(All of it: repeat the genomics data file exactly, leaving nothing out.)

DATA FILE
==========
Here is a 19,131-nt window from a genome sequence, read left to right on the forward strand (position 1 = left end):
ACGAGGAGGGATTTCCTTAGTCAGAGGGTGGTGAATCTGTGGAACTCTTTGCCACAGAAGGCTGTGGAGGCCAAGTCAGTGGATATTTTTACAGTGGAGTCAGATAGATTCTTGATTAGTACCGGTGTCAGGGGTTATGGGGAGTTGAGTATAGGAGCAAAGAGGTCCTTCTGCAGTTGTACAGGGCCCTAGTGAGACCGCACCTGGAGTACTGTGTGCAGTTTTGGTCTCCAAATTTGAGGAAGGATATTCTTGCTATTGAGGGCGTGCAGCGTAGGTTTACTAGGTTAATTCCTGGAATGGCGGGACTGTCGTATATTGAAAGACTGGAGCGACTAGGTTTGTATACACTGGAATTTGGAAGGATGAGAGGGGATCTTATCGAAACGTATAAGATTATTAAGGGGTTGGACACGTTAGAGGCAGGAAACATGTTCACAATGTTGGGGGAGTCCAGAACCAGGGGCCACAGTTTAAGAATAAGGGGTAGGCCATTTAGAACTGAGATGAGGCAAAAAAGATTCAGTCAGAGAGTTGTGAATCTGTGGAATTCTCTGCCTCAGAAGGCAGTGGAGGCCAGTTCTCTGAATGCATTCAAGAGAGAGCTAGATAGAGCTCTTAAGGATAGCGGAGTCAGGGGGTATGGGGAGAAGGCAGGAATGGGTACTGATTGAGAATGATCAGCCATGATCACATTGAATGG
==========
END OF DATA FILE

Here is a 19,131-nt window from a genome sequence, read left to right on the forward strand (position 1 = left end):
ACGAGGAGGGATTTCCTTAGTCAGAGGGTGGTGAATCTGTGGAACTCTTTGCCACAGAAGGCTGTGGAGGCCAAGTCAGTGGATATTTTTACAGTGGAGTCAGATAGATTCTTGATTAGTACCGGTGTCAGGGGTTATGGGGAGTTGAGTATAGGAGCAAAGAGGTCCTTCTGCAGTTGTACAGGGCCCTAGTGAGACCGCACCTGGAGTACTGTGTGCAGTTTTGGTCTCCAAATTTGAGGAAGGATATTCTTGCTATTGAGGGCGTGCAGCGTAGGTTTACTAGGTTAATTCCTGGAATGGCGGGACTGTCGTATATTGAAAGACTGGAGCGACTAGGTTTGTATACACTGGAATTTGGAAGGATGAGAGGGGATCTTATCGAAACGTATAAGATTATTAAGGGGTTGGACACGTTAGAGGCAGGAAACATGTTCACAATGTTGGGGGAGTCCAGAACCAGGGGCCACAGTTTAAGAATAAGGGGTAGGCCATTTAGAACTGAGATGAGGCAAAAAAGATTCAGTCAGAGAGTTGTGAATCTGTGGAATTCTCTGCCTCAGAAGGCAGTGGAGGCCAGTTCTCTGAATGCATTCAAGAGAGAGCTAGATAGAGCTCTTAAGGATAGCGGAGTCAGGGGGTATGGGGAGAAGGCAGGAATGGGTACTGATTGAGAATGATCAGCCATGATCACATTGAATGG